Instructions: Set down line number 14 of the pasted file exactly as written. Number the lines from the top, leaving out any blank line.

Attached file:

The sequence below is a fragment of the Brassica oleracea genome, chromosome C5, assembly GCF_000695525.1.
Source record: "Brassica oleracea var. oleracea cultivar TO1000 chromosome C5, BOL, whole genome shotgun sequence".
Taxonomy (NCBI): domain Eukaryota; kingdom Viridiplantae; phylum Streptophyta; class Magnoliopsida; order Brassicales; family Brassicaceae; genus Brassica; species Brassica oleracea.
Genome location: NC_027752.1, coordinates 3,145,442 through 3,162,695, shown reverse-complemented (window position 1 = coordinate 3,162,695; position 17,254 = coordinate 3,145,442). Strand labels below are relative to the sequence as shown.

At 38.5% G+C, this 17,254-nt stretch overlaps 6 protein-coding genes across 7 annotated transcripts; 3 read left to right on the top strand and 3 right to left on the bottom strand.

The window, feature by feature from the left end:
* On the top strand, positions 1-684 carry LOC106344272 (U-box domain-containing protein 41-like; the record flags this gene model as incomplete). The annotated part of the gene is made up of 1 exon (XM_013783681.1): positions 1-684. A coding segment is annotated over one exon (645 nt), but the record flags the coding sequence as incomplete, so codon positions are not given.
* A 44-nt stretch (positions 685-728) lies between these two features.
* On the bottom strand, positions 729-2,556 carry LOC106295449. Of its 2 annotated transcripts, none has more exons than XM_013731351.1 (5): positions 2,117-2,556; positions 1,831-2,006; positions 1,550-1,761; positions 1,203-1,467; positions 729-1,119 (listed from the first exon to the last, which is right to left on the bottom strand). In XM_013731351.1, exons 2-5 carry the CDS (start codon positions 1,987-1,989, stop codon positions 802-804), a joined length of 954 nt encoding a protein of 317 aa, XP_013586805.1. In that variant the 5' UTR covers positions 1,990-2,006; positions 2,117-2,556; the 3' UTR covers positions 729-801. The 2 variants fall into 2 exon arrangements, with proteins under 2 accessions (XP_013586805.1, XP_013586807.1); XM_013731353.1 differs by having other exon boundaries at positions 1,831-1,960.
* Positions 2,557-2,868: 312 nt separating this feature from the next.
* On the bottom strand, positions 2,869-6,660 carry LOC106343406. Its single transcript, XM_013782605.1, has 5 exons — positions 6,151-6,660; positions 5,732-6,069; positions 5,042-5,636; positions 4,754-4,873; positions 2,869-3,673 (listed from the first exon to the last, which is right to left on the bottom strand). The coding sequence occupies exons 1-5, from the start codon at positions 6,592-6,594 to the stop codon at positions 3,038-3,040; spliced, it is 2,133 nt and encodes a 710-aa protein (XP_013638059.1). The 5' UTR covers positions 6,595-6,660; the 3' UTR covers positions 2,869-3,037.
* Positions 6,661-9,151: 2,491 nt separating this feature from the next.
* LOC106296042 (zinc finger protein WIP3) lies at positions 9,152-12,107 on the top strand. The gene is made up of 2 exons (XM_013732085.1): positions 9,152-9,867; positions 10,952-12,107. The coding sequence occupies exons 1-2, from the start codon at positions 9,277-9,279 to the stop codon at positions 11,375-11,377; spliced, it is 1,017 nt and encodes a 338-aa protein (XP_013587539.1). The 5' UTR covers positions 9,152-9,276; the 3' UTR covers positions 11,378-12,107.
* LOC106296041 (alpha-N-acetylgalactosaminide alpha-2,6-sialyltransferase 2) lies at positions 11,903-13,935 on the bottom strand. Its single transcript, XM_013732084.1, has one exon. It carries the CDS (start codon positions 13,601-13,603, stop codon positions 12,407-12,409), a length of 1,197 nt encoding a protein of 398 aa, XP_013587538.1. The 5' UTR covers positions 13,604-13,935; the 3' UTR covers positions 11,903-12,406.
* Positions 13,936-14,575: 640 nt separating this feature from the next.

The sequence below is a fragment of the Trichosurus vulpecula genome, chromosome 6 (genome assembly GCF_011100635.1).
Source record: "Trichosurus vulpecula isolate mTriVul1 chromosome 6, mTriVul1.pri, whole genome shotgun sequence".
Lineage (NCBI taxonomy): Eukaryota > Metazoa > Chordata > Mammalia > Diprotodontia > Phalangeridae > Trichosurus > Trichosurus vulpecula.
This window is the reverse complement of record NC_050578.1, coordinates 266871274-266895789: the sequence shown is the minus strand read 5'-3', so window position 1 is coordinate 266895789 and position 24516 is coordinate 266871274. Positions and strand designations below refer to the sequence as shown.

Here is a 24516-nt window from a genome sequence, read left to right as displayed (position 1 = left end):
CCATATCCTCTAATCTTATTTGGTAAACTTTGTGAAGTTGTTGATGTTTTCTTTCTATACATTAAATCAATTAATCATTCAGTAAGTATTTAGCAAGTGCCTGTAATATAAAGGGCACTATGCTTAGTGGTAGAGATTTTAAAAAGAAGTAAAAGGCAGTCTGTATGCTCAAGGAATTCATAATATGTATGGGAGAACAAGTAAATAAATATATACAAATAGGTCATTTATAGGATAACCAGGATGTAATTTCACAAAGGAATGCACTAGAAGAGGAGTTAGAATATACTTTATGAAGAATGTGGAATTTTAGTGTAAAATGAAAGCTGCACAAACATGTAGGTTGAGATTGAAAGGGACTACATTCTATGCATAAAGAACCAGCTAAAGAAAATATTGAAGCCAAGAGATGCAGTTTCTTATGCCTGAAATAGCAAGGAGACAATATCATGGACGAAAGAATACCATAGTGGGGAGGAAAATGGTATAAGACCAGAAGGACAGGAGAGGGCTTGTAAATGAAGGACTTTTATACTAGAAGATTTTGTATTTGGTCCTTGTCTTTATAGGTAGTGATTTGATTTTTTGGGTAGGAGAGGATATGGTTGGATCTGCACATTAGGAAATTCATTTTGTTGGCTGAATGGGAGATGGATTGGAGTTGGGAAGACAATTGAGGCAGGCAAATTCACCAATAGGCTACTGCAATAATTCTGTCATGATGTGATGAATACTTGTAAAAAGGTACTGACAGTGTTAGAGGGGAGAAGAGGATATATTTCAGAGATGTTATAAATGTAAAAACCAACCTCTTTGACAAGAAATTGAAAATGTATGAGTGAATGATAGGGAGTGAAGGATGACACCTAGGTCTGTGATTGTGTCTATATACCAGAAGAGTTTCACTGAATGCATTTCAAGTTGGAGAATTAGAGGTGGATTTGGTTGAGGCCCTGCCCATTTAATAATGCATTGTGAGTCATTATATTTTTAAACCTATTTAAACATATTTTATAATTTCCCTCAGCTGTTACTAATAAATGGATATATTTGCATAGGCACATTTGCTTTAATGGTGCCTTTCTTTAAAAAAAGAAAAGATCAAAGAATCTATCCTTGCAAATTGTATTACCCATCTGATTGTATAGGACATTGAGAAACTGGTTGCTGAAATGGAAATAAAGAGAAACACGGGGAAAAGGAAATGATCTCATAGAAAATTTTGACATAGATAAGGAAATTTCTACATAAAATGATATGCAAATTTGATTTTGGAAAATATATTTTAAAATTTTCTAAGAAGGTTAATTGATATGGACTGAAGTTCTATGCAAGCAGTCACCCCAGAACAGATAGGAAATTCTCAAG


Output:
* LOC106296041 (alpha-N-acetylgalactosaminide alpha-2,6-sialyltransferase 2) lies at positions 11,903-13,935 on the bottom strand. Its single transcript, XM_013732084.1, has one exon. It carries the CDS (start codon positions 13,601-13,603, stop codon positions 12,407-12,409), a length of 1,197 nt encoding a protein of 398 aa, XP_013587538.1. The 5' UTR covers positions 13,604-13,935; the 3' UTR covers positions 11,903-12,406.